After teasing that the 14 brands within the Stellantis portfolio would be moving to four new dedicated electrified platforms back in April, Stellantis CEO Carlos Tavares unveiled much of the company’s plans towards electrification at Stellantis’ EV Day 2021 presentation. The event gave us a much broader look at what exactly the French-Italian-American automaker has planned going forward in the next decade.
Stellantis announced that it will invest more than €30 billion (or $35.6 billion) on the development of future products through 2025. A majority of that money would be for the company’s electrification and software strategy. Other funds would go to investments that the company has made with various joint ventures, ranging from in-car technology (like its joint venture with Foxconn), electric drive units, and even battery technology.
The four dedicated new platforms are as follows…
- STLA Small – Subcompact-Sized Unibody Vehicles
- STLA Medium – Compact to Medium-Sized Unibody Vehicles
- STLA Large – Large-Sized Unibody Vehicles
- STLA Frame – Medium to Large-Sized Body-On-Frame Vehicles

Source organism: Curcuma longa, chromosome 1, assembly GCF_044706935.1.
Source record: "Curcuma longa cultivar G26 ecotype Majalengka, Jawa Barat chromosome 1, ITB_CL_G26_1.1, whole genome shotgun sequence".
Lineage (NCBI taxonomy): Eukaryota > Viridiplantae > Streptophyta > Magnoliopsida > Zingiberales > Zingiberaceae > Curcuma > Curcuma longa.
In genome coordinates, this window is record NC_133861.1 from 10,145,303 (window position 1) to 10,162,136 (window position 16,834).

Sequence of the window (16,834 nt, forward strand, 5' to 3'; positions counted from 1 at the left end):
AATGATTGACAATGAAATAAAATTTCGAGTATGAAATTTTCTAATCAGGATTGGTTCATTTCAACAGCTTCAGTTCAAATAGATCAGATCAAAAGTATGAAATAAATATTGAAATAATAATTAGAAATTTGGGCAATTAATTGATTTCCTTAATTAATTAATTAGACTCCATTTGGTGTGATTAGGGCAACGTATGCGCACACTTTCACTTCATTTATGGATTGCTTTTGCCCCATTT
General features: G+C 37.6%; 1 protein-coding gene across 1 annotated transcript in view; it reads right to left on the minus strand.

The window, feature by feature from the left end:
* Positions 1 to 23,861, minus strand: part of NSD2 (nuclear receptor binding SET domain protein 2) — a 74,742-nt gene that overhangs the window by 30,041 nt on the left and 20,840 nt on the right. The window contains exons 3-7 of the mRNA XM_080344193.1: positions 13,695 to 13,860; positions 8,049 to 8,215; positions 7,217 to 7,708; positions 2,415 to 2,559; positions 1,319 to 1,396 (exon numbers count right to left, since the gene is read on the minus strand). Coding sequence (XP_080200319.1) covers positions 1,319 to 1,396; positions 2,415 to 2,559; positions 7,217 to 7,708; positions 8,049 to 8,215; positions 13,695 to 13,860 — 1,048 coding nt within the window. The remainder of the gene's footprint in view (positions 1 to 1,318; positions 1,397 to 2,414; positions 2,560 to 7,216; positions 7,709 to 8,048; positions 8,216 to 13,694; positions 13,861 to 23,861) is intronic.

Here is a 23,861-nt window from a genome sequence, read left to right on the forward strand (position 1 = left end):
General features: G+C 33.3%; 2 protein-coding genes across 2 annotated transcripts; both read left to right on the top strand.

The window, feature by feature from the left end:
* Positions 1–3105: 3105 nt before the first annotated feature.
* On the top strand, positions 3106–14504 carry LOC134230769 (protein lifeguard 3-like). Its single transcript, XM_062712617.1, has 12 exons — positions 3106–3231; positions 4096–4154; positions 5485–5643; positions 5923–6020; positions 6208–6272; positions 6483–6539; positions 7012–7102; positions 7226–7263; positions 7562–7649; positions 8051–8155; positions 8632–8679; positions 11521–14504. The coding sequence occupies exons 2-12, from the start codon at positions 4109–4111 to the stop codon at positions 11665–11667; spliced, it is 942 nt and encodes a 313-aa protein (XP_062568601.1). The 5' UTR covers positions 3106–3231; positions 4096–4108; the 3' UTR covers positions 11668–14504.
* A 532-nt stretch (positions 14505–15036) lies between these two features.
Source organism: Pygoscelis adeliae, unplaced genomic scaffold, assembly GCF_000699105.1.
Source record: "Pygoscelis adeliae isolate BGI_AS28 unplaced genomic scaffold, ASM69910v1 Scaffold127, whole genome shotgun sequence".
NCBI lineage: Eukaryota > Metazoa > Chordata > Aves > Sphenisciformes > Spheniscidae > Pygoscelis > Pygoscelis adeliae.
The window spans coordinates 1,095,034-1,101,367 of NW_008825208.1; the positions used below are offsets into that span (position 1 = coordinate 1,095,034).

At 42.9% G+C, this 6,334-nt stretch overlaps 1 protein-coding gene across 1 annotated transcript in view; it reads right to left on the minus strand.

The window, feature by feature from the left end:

When it comes to power, the four new platforms will incorporate three new electric drive modules (EDM) that combine the motor, transmission, and inverter. The EDMs are compact but are flexible enough to offer each platform front-, rear-, all-wheel-, and plug-in (4xe) configurations.
As for output, the EDM #1 module would put out 70 kW (400-volt) in the STLA Small platform. The EDM #2 module would feature a range of 125 to 180 kW (400-volt) and would be used in the STLA Small, Medium, and Large offerings. This leaves the 150 to 330 kW (400/800-volt) EDM #3 module the STLA Medium, Large, and Frame applications.
The EDMs will be manufactured locally to their intended assembly plants. For example, the European-built vehicles will have EDMs manufactured by NPe (a joint venture between Stellantis and Nidec). For North America and China EDMs, most production of the EDMs will be done by already developed engine plants and certain suppliers.
Some of the biggest problems with electric vehicles (EVs) are efficiency, range, and recharging. Long charge times and range are often a huge turn-off to those considering EVs. But Stellantis is promising its customer base with best-in-class performance in efficiency, range, and recharging when it comes to its high energy-density battery packs. The automaker says that it will meet this challenge with its Battery Electric Vehicle (BEV) models as they will deliver ranges between 300 to 500 miles (500 to 800 km) and with a class-leading fast charging capability of 20 miles (32 km) per minute.
Those battery packs will be tailored for a variety of vehicles ranging from smaller city cars to energy-dense packs for performance vehicles (like that of the Dodge brand) and trucks (Ram brand). The use of two battery chemistries is planned by 2024 to support various customer needs including a high energy-density option and a nickel cobalt-free alternative. Stellantis says that its first competitive solid-state battery technology will be introduced before 2026.